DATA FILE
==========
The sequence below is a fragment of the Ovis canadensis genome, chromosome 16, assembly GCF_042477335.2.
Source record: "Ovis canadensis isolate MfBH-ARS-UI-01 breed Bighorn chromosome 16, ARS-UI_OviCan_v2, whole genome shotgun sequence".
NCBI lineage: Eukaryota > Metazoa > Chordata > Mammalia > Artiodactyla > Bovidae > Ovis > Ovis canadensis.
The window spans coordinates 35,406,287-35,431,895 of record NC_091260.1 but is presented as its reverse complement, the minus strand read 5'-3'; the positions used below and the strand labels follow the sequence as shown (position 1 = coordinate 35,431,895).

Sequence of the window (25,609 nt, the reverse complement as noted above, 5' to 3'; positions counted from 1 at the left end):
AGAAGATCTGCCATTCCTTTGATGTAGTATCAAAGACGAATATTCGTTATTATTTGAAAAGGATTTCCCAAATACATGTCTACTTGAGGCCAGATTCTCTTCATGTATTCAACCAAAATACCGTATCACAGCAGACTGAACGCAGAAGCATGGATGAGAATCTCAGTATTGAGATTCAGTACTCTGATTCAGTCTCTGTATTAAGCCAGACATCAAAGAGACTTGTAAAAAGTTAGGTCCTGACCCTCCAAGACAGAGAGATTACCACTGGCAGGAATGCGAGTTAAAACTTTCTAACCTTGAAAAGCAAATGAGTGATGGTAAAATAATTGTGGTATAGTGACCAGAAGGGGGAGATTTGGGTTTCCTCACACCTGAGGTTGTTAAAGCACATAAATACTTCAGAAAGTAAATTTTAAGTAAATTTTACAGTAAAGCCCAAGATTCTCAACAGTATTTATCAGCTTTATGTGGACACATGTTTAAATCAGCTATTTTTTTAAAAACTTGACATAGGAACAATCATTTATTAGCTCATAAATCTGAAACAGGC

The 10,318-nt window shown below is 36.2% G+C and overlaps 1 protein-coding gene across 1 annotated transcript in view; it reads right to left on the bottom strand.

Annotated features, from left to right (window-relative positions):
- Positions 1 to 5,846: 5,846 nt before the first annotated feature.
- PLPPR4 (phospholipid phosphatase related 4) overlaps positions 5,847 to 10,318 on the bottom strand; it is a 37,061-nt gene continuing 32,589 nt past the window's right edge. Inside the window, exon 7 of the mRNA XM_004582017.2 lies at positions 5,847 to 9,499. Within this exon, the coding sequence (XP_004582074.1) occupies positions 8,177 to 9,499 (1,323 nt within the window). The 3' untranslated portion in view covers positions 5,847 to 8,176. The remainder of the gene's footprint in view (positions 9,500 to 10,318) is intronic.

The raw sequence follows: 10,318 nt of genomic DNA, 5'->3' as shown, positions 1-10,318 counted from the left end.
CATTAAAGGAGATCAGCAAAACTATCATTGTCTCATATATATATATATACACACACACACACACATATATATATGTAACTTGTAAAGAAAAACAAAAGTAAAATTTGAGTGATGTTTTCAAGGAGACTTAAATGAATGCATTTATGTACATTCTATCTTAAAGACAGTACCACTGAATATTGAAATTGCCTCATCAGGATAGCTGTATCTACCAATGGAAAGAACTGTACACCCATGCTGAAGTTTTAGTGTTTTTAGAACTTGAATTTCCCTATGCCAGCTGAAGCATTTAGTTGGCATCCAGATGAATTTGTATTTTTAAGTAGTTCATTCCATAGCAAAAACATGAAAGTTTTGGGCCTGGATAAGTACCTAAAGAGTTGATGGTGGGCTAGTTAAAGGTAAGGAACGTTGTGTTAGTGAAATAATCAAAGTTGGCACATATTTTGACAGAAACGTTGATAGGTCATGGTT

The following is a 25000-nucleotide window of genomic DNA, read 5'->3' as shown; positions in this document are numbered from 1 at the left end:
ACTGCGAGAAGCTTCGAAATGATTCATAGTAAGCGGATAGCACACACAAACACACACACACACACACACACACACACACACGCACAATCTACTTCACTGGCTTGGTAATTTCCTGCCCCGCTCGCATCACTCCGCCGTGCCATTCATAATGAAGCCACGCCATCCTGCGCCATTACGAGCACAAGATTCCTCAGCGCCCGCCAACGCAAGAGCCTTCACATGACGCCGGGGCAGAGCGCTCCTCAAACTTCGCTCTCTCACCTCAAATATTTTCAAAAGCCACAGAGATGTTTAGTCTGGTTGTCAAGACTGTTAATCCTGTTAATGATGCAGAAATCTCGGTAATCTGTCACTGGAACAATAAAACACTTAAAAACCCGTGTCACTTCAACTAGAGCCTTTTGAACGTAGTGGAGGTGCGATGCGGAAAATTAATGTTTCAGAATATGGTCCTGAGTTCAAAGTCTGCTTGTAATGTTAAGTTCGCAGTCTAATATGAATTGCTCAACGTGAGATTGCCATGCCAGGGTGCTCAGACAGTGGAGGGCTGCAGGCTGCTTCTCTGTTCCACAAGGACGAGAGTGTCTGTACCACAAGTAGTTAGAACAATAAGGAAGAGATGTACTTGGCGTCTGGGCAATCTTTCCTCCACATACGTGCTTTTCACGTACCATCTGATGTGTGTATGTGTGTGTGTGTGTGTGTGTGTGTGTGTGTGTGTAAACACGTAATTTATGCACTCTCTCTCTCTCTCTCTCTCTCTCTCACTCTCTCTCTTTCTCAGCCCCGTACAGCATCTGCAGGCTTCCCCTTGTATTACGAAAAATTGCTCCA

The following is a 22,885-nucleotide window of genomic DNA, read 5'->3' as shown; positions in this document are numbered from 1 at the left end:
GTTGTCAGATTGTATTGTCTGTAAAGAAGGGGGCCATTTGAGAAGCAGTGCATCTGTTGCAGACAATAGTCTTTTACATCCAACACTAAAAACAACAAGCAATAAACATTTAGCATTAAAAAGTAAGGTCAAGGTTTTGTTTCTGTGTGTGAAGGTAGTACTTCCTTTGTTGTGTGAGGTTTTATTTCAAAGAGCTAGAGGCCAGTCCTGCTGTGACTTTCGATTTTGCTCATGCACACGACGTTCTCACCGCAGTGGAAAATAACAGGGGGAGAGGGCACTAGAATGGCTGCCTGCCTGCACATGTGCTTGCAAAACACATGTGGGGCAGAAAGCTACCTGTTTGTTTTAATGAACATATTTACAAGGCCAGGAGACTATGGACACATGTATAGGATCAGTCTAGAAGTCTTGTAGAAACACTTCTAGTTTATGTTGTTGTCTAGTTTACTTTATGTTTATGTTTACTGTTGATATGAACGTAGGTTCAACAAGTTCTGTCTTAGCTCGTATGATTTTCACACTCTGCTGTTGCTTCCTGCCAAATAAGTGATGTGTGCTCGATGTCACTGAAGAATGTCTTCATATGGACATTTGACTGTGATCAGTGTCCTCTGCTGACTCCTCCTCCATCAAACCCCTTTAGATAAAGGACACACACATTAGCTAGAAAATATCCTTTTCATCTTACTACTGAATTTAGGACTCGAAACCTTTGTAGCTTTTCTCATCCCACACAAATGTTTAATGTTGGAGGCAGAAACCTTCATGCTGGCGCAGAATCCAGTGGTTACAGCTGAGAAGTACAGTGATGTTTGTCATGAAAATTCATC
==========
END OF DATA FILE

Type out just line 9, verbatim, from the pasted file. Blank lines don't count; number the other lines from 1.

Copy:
- Positions 1 to 5,846: 5,846 nt before the first annotated feature.